Get access to 164 years of
Harper’s for only $39.99

United States Canada

CATEGORIES

THE CURRENT ISSUE

August 2014

The End of Retirement

= Subscribers only.
Sign in here.
Subscribe here.

The Octopus and Its Grandchildren

= Subscribers only.
Sign in here.
Subscribe here.

Francis and the Nuns

= Subscribers only.
Sign in here.
Subscribe here.

Return of the Strongman

= Subscribers only.
Sign in here.
Subscribe here.

view Table Content

FEATURED ON HARPERS.ORG

Article
The Seductive Catastrophe·

= Subscribers only.
Sign in here.
Subscribe here.

“The world’s leaders were moved by a populace fused into a forward phalanx, were shaken by a tidal wave of militancy jubilantly united.”
Photograph courtesy Mary Evans Picture Library
Article
What the Camera Saw·

= Subscribers only.
Sign in here.
Subscribe here.

“They shot him behind the left ear, and he fell.”
Post
The Glitch in the Video-Game Graveyard·

= Subscribers only.
Sign in here.
Subscribe here.

“From the nerd squabbles of Internet discussion threads rose an urban legend that culminated in a film that hinges on digging through my town’s trash.”
Illustration (detail) by Timothy Taranto
Article
Me, Myself, and Id·

= Subscribers only.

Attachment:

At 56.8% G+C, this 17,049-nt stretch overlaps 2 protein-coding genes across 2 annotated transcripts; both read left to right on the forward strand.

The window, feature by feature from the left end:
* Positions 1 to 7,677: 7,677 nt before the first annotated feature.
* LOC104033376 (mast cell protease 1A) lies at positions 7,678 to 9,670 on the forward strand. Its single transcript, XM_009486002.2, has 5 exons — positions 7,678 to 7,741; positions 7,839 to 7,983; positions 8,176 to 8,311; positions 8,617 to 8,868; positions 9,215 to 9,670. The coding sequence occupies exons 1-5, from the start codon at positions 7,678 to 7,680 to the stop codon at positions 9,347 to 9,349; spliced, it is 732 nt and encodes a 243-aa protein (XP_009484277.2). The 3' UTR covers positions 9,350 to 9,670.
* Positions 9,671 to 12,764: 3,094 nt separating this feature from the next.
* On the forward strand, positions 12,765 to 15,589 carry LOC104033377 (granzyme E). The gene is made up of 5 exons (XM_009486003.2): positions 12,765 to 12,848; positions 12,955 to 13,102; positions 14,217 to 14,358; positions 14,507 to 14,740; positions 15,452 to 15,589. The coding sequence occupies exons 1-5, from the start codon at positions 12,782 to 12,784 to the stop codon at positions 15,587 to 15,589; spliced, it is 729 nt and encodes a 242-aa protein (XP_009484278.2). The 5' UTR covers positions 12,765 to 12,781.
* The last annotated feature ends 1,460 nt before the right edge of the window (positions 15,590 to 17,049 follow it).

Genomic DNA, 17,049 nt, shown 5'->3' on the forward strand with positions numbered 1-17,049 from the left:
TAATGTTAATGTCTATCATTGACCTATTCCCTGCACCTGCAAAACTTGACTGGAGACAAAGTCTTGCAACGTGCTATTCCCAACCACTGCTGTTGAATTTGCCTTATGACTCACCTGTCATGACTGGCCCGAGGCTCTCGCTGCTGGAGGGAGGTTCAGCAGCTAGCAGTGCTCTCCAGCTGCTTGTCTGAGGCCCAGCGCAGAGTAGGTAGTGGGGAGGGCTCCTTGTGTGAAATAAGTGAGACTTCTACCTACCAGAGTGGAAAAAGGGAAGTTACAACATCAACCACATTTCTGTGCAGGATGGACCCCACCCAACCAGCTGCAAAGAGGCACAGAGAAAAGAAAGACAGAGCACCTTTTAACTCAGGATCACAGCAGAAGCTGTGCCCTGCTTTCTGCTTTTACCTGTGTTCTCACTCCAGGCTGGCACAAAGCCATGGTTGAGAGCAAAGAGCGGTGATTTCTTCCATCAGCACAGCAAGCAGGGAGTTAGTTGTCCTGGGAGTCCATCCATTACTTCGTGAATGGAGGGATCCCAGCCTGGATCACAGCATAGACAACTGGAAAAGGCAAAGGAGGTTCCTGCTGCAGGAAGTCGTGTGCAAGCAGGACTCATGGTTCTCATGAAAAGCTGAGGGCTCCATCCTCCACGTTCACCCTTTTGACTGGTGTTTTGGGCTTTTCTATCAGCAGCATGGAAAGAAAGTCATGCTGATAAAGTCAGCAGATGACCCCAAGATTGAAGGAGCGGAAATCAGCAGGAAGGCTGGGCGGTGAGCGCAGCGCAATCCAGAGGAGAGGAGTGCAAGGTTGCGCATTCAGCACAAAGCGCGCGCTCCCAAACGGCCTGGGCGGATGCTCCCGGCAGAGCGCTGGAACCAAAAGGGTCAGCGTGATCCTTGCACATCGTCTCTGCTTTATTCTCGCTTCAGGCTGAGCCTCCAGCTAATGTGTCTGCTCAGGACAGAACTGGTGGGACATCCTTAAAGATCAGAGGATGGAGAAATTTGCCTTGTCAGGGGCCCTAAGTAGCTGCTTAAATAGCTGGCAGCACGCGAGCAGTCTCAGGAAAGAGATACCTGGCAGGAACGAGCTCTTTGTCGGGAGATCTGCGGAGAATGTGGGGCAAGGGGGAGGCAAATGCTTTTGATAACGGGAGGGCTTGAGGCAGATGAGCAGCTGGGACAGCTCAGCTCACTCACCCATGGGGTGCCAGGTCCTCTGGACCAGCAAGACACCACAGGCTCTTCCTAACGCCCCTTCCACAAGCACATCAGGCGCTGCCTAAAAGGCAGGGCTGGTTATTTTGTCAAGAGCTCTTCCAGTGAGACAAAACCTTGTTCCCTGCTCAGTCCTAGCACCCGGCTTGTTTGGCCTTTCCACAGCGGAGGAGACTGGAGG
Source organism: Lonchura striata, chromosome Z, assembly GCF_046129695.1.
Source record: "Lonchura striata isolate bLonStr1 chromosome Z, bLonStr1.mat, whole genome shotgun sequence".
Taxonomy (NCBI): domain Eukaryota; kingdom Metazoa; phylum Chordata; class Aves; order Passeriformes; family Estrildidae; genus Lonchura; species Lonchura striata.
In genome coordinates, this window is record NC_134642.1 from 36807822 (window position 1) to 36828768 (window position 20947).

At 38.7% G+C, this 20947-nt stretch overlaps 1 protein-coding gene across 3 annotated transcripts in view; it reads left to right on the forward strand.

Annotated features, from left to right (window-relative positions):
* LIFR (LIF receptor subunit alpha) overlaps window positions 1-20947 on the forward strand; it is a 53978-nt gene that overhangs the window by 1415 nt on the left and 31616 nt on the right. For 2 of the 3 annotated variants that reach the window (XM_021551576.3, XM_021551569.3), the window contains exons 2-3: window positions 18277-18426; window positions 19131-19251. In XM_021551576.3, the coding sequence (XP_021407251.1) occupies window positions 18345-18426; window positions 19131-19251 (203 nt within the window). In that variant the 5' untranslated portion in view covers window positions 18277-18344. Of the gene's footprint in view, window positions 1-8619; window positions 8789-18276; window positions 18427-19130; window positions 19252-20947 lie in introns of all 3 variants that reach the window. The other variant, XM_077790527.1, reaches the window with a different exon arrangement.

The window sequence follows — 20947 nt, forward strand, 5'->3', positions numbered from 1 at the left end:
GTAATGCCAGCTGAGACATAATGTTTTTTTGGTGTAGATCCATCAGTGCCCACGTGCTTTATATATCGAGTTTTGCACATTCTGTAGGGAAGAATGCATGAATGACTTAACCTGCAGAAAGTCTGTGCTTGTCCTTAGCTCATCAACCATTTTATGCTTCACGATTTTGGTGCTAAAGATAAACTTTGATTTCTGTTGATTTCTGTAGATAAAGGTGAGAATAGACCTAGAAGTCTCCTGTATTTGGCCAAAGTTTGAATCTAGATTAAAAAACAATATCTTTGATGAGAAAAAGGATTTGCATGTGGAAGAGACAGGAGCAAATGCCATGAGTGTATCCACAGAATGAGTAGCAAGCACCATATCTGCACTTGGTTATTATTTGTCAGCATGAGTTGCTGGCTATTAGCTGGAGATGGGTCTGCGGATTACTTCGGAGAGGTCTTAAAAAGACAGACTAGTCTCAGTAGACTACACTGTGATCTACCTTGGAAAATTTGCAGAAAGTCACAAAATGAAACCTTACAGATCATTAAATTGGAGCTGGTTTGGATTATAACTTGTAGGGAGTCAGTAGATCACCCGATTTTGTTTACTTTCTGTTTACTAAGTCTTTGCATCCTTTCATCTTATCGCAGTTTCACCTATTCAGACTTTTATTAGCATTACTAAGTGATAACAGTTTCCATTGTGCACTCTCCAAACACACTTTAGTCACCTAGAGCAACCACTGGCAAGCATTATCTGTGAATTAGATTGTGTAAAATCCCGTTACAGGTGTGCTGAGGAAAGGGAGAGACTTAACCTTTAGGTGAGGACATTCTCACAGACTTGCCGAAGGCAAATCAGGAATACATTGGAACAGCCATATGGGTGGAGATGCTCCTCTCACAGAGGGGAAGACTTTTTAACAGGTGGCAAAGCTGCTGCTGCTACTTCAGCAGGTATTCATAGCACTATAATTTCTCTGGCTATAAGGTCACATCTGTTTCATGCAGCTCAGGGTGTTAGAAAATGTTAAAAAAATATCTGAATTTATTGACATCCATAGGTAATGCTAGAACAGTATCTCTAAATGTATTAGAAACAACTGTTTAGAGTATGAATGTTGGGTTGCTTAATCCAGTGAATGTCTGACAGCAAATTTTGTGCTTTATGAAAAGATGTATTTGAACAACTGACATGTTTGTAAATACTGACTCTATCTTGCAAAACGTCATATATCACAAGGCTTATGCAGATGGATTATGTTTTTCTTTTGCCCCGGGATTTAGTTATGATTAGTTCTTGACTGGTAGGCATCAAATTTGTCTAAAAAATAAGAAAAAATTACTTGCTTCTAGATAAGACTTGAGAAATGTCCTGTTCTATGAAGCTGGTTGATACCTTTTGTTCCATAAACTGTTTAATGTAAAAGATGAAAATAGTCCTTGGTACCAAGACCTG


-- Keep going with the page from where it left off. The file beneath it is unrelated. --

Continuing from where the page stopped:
Sign in here.
Subscribe here.

“The one defining trait of the narcissist is that it’s always someone else.
Painting (detail) by Gianni Dagli Orti
Post
The Many Faces of Boko·

= Subscribers only.
Sign in here.
Subscribe here.

“People want education. Open a school and they will rush.”
Photograph © The author

Rolls of toilet paper Chicago’s city government has produced this year from recycled City Hall wastepaper:

19,000

Two thirds of U.S. teenagers experience uncontrollable rage.

Russia lost, then regained, contact with a satellite carrying five geckos sent to copulate in zero gravity.

Subscribe to the Weekly Review newsletter. Don’t worry, we won’t sell your email address!

HARPER’S FINEST

In Praise of Idleness

By

I hope that after reading the following pages the leaders of the Y. M. C. A. will start a campaign to induce good young men to do nothing. If so, I shall not have lived in vain.

Subscribe Today